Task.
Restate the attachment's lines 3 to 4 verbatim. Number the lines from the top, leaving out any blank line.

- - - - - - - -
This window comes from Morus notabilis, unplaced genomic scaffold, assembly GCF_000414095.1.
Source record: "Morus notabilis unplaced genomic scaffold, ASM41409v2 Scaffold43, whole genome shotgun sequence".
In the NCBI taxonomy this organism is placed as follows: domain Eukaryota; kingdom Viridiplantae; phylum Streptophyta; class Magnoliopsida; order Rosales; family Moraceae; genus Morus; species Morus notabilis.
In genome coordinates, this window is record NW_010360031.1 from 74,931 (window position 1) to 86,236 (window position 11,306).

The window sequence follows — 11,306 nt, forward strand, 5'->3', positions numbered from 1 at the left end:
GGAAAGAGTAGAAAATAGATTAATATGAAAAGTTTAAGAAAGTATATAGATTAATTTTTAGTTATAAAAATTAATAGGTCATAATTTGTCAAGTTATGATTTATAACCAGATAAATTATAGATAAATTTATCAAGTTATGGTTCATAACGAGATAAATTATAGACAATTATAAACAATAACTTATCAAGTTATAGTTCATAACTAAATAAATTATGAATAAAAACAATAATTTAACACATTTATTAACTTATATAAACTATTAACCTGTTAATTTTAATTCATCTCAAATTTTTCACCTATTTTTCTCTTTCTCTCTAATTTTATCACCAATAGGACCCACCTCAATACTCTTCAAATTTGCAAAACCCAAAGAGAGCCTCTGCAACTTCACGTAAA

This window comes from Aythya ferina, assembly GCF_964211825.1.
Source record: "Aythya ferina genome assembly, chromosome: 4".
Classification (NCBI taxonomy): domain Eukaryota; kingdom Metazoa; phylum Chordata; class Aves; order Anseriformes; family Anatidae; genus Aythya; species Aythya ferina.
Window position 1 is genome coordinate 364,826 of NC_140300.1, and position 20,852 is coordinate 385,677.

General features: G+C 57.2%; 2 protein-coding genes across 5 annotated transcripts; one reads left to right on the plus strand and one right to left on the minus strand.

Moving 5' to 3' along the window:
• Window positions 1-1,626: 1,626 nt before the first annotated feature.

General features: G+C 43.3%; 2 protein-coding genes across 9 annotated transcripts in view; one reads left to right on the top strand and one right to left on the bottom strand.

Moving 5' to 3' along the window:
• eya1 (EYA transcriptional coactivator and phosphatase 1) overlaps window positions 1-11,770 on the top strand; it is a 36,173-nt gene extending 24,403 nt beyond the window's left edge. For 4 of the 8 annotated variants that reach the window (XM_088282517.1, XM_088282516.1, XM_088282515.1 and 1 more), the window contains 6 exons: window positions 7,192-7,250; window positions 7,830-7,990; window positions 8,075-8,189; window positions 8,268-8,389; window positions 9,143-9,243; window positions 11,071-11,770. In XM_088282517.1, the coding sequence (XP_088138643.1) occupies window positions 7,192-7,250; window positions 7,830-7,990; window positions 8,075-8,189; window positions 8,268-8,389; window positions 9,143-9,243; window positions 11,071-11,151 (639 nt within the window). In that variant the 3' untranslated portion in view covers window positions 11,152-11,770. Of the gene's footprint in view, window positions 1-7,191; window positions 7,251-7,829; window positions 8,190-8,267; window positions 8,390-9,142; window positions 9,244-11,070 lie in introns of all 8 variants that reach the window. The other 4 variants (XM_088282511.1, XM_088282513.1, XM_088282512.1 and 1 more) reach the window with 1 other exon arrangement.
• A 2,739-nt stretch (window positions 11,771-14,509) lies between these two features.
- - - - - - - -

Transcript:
In the NCBI taxonomy this organism is placed as follows: domain Eukaryota; kingdom Viridiplantae; phylum Streptophyta; class Magnoliopsida; order Rosales; family Moraceae; genus Morus; species Morus notabilis.
In genome coordinates, this window is record NW_010360031.1 from 74,931 (window position 1) to 86,236 (window position 11,306).